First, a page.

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Believers in the supernatural are adamant that dogs can detect paranormal activity. If such things are real, it would make sense that dogs would be able to sniff out some bad juju. Pet owners have shared stories of their dogs barking ferociously at thin air, or cats refusing to go into some rooms in the house.

“There was a murder/suicide that had occurred at a house in our quiet neighborhood. One day about a month after it had happened, I was running with my dog around our neighborhood. She was running full speed ahead when all of a sudden she turned sharply to the side and just stopped in front of this house. She stood there and just stared at it. I had to literally drag her away. Freaked me right out,” a user told Buzzfeed.

A crime scene triggering a dog can be explained by the potential smell of blood, pheromones, and cleaning chemicals. But is there a scientific way to rationalize a dog “seeing” a ghost? Not yet. But if ghosts do exist, and  if dogs can sense energy disturbances, it’s possible that they could also see ghosts.

 

Can Dogs Sense Fear?

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It’s not just an old wives’ tale — dogs really can smell fear. When someone is afraid, changes in the body that are imperceptible to humans are obvious to dogs. Fearful people sweat more, and the fear pheromone changes the scent of sweat.

Body language is perhaps the easiest way for a dog to read the emotions of someone who is afraid. A dog-phobic person may have stiff posture and stare intensely at the dog, which can simultaneously unnerve the animal. Often, this becomes a catch-22: a fearful person will continue to have negative experiences with dogs because the animal is reacting to their strange smells or intimidating body language.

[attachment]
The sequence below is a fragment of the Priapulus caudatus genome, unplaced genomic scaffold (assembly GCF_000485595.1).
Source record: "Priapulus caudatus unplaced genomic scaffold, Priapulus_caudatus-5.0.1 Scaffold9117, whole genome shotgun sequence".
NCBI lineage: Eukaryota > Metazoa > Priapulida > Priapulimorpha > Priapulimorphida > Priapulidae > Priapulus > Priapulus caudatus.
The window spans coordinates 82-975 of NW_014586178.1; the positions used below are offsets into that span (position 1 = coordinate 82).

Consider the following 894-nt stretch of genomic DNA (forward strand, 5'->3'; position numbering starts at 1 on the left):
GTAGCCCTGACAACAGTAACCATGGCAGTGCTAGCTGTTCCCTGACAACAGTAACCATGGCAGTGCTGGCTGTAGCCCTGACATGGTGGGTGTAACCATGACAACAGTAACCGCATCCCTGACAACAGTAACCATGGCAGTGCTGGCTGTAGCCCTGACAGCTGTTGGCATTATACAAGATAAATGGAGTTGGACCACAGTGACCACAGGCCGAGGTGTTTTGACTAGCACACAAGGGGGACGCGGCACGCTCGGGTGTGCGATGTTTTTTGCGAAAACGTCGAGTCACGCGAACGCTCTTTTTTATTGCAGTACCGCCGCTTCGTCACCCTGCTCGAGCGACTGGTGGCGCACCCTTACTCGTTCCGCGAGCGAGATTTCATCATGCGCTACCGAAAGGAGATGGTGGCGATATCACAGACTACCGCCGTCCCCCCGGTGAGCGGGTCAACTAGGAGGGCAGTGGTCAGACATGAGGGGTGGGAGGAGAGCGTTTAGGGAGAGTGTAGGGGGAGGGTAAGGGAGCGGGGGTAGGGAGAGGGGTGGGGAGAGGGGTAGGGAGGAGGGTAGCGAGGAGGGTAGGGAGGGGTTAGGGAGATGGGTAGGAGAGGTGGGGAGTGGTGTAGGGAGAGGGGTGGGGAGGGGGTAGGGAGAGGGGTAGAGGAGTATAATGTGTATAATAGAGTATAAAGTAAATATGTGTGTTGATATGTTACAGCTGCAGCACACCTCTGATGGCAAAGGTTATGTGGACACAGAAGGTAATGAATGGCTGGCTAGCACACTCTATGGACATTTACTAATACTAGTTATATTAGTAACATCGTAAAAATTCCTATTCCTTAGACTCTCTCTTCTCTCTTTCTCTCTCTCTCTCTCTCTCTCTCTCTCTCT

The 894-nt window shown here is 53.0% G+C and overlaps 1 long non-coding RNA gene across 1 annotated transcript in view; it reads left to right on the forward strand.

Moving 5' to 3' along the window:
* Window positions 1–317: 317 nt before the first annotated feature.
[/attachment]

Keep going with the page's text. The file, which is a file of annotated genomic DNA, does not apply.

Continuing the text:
Dogs And Psi Trailing

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Have you ever watched the movie Homeward Bound? It seems a little far-fetched, right? Actually, stories of pets traveling thousands and thousands of miles to find their humans isn’t fiction. Homeward Bound was based on a true story, but pales in comparison to the story of Prince, the Irish war dog. 

When Private James Brown left Prince, the Irish Terrier/Collie mix, to fight in the trenches during World War I, the dog was inconsolable. Shortly after Brown left London, Prince ran away, and Brown’s wife sadly presumed that Prince had run off and died of a broken heart. Imagine Private Brown’s surprise when Prince turned up at his trench in the middle of France!

Somehow, the dog managed to travel, unattended, from London to Armentières, a staggering 154 miles away. Prince was adopted by Private Brown’s regiment and remained with his master for the duration of World War I. Both man and dog survived the war, and they happily lived out the rest of their days together in Britain. The story seemed so far-fetched, no one believed that it was true.

Has your dog ever detected a dangerous situation? We’d love to hear about it. Let us know in the comments.